TheCooperized_February2018-BlogFebruary is Canned Food Month, a perfect time to take a closer look at the nutrition behind canned foods. Many patients who visit Cooper Clinic Nutrition Services are convinced all canned foods should be avoided. But not all canned foods are created equal.

Our registered dietitian nutritionists address the pros and cons of canned foods and why you shouldn’t completely avoid the canned food aisle at your grocery store.

 Pros and Cons of Canned Food

Pros:

  • Convenient
  • Less expensive
  • Desirable taste

Cons:

  • May be high in sodium
  • May have added ingredients

The Truth about Sodium

Canned foods can often be higher in sodium than fresh or frozen. When trying to be mindful of your nutrition choices, it’s important to consider sodium content. This is especially true if you have a chronic medical condition such as high blood pressure, kidney disease or diabetes.

In general, Cooper Clinic recommends limiting your sodium intake to 1,500-2,300 mg/day. Remember, it’s important to discuss your specific sodium needs with a registered dietitian nutritionist to learn what is most appropriate for you.

Choose Wisely

For the purpose of this article, our registered dietitian nutritionists compared potassium, folate, magnesium and fiber in pinto beans.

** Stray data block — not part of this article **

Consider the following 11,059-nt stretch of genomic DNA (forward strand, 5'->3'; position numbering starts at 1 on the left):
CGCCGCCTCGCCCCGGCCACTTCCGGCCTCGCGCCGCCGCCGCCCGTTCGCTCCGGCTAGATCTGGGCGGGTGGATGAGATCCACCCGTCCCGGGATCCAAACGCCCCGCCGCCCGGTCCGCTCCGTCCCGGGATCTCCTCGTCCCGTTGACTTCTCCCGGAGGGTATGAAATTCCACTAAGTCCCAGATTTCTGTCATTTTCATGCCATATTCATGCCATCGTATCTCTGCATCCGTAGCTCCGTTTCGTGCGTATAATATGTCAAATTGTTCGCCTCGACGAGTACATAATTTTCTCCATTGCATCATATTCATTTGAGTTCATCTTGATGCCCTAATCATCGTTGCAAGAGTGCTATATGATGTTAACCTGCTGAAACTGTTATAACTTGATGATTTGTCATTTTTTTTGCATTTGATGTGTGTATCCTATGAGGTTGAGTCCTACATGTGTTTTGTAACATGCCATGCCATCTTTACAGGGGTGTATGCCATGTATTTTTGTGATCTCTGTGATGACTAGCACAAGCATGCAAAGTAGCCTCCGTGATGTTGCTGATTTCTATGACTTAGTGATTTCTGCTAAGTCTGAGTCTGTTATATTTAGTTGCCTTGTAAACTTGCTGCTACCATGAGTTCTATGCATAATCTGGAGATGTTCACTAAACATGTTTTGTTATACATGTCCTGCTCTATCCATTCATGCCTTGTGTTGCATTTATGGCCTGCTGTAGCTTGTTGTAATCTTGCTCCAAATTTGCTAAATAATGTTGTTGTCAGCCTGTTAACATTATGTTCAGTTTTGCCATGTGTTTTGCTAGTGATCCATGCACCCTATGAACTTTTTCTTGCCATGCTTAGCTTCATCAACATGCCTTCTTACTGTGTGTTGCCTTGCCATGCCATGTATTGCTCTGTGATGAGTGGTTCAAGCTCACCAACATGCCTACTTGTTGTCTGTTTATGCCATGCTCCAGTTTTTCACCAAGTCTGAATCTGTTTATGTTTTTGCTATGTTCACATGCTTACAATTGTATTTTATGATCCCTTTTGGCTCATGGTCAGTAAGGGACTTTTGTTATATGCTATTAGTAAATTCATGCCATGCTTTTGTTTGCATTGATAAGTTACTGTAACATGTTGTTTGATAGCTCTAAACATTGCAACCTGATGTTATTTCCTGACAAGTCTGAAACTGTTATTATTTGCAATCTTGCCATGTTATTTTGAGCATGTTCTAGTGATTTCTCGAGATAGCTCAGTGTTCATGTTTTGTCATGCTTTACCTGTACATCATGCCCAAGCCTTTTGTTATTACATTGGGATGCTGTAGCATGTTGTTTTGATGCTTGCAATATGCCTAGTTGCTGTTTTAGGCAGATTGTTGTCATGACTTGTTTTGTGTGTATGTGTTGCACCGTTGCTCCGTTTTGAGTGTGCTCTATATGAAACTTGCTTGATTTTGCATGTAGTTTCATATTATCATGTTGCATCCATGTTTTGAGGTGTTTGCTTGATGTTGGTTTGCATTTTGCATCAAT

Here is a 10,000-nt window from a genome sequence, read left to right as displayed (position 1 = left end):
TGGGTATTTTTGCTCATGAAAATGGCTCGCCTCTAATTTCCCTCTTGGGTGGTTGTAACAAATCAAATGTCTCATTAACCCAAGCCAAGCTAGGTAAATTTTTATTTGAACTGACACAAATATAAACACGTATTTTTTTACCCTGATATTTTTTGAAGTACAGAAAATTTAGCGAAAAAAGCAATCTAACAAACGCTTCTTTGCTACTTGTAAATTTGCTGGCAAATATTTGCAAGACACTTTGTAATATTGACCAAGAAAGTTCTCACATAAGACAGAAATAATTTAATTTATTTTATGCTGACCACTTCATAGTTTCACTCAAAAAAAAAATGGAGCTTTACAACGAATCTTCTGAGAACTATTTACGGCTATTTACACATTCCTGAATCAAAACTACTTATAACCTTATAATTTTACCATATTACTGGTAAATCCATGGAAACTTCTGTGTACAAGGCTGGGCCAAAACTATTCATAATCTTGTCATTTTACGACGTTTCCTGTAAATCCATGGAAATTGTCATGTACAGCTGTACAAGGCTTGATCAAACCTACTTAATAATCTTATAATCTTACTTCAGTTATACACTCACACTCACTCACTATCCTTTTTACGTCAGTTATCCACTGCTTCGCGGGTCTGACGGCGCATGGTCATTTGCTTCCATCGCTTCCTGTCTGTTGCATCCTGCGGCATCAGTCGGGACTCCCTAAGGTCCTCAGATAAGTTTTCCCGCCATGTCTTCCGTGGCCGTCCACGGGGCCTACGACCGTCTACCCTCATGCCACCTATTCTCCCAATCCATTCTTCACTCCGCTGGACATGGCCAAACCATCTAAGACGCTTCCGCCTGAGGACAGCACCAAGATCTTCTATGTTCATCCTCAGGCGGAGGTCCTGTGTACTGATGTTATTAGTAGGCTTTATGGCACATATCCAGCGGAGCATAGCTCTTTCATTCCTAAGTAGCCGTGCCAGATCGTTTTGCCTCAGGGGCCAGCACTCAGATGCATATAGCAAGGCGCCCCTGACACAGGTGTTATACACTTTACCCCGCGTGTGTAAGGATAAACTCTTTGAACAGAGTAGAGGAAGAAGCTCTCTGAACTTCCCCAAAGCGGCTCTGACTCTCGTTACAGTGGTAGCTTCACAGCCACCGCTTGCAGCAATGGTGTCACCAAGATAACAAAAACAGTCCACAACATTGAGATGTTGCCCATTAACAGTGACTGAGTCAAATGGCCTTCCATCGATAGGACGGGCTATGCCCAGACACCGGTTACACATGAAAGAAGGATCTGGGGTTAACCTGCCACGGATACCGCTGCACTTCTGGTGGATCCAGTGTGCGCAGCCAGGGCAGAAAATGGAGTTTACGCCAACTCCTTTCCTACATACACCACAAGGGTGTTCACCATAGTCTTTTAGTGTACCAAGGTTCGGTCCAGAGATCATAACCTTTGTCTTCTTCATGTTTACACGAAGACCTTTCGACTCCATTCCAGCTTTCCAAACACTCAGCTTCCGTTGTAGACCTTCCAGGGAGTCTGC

Canned Pinto Beans:

Nutrients

Per ½ cup

Reduced

sodium

Regular, rinsed,

drained

Regular, not

drained

 

Sodium (mg)

 

175

 

*179

 

322

 

Potassium (mg)

 

331

 

*198

 

331

 

Folate (mcg)

 

29

 

*18

 

29

 

Magnesium (mg)

 

40

 

*25

 

40

 

Fiber (g)

 

6

 

6

 

6

Why Rinse and Drain?

Of the three choices, your best option is the reduced-sodium pinto beans.

However, if you can’t find a low-sodium version, rinsing and draining the fluid first can lower the sodium by 41 percent. In this case, rinsing and draining the pinto beans slashed the sodium by more than half. Another bonus─you don’t lose any fiber along the way.

On the flipside, some nutrients such as potassium, folate and magnesium, can be lost as these water-soluble vitamins get leached out in the rinsed fluid.

Bottom Line

Not all canned foods should be banned. Purchase “no salt added,” “low sodium” or “reduced sodium” when available or take the quick and easy step of rinsing and draining the fluid first.

For more information on Cooper Clinic Nutrition Services, visit cooperclinicnutrition.com or call 972.560.2655.

 Blog provided by: Elana Paddock, RDN, LD, CDE